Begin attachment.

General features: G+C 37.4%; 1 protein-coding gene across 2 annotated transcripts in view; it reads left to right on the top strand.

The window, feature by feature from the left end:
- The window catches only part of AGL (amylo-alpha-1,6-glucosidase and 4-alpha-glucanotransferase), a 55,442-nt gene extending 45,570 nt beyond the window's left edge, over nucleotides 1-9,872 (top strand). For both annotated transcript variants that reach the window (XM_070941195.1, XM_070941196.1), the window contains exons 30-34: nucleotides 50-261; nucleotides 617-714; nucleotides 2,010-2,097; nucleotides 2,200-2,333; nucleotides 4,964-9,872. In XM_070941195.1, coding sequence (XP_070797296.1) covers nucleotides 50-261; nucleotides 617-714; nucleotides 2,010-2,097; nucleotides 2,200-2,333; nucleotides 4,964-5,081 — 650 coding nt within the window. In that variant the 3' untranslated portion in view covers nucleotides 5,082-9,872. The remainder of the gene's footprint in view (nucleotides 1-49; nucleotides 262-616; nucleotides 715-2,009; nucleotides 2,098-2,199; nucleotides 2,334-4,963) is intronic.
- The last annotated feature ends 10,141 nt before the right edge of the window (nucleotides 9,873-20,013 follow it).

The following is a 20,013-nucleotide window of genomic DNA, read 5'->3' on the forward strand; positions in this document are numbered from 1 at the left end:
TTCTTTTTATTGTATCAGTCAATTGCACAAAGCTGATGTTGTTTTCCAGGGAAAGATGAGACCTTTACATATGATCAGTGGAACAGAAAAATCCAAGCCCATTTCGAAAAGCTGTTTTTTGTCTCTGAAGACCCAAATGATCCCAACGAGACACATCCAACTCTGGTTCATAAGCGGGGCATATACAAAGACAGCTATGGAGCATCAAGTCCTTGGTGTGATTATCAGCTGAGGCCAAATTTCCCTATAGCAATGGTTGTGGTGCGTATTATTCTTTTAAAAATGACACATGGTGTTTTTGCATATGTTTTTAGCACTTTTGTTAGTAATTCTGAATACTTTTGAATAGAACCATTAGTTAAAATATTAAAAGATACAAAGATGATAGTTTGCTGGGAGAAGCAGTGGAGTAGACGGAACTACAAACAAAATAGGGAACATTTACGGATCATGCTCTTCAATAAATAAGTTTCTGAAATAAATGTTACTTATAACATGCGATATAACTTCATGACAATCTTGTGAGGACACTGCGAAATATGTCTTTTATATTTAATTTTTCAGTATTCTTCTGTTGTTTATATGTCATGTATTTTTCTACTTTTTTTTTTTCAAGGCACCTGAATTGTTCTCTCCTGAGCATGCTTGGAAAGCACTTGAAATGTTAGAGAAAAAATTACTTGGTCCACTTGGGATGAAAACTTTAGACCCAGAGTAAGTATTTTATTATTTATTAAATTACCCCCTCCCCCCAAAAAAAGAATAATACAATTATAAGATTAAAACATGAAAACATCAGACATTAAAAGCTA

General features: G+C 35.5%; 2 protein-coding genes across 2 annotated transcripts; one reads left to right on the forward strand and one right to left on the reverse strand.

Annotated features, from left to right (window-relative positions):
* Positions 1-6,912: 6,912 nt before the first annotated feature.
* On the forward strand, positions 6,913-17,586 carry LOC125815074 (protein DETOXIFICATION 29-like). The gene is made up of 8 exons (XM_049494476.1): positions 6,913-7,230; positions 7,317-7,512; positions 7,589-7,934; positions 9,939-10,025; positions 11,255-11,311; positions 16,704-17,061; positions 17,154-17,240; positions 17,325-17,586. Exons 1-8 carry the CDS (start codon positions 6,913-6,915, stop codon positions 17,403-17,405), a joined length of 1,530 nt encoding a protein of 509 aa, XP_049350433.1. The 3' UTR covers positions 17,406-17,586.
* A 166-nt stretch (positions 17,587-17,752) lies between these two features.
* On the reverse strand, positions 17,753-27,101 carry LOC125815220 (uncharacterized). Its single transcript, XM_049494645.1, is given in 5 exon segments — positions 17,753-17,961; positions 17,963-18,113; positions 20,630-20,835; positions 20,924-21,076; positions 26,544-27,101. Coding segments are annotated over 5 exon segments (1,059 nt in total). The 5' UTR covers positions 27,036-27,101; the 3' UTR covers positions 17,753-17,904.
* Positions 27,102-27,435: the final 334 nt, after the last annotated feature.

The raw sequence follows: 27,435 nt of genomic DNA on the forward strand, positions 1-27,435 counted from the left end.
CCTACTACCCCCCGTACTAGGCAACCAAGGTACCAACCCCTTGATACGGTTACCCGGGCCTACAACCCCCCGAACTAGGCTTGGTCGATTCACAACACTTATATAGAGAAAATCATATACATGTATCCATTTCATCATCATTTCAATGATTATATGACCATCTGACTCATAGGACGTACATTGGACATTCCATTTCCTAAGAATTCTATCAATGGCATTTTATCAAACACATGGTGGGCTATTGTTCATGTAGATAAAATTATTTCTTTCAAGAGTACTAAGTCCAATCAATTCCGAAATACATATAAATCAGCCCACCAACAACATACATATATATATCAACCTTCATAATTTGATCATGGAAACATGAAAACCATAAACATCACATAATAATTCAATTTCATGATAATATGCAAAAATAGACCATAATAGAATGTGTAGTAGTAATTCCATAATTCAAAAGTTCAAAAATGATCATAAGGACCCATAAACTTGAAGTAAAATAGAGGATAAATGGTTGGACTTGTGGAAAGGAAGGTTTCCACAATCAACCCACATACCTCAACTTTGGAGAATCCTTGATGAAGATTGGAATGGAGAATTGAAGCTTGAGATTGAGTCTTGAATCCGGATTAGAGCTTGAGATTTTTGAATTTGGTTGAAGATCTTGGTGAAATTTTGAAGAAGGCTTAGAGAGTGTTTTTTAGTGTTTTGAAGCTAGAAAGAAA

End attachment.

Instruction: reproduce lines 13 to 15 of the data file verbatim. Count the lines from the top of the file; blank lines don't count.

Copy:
* Positions 27,102-27,435: the final 334 nt, after the last annotated feature.

The raw sequence follows: 27,435 nt of genomic DNA on the forward strand, positions 1-27,435 counted from the left end.
CCTACTACCCCCCGTACTAGGCAACCAAGGTACCAACCCCTTGATACGGTTACCCGGGCCTACAACCCCCCGAACTAGGCTTGGTCGATTCACAACACTTATATAGAGAAAATCATATACATGTATCCATTTCATCATCATTTCAATGATTATATGACCATCTGACTCATAGGACGTACATTGGACATTCCATTTCCTAAGAATTCTATCAATGGCATTTTATCAAACACATGGTGGGCTATTGTTCATGTAGATAAAATTATTTCTTTCAAGAGTACTAAGTCCAATCAATTCCGAAATACATATAAATCAGCCCACCAACAACATACATATATATATCAACCTTCATAATTTGATCATGGAAACATGAAAACCATAAACATCACATAATAATTCAATTTCATGATAATATGCAAAAATAGACCATAATAGAATGTGTAGTAGTAATTCCATAATTCAAAAGTTCAAAAATGATCATAAGGACCCATAAACTTGAAGTAAAATAGAGGATAAATGGTTGGACTTGTGGAAAGGAAGGTTTCCACAATCAACCCACATACCTCAACTTTGGAGAATCCTTGATGAAGATTGGAATGGAGAATTGAAGCTTGAGATTGAGTCTTGAATCCGGATTAGAGCTTGAGATTTTTGAATTTGGTTGAAGATCTTGGTGAAATTTTGAAGAAGGCTTAGAGAGTGTTTTTTAGTGTTTTGAAGCTAGAAAGAAA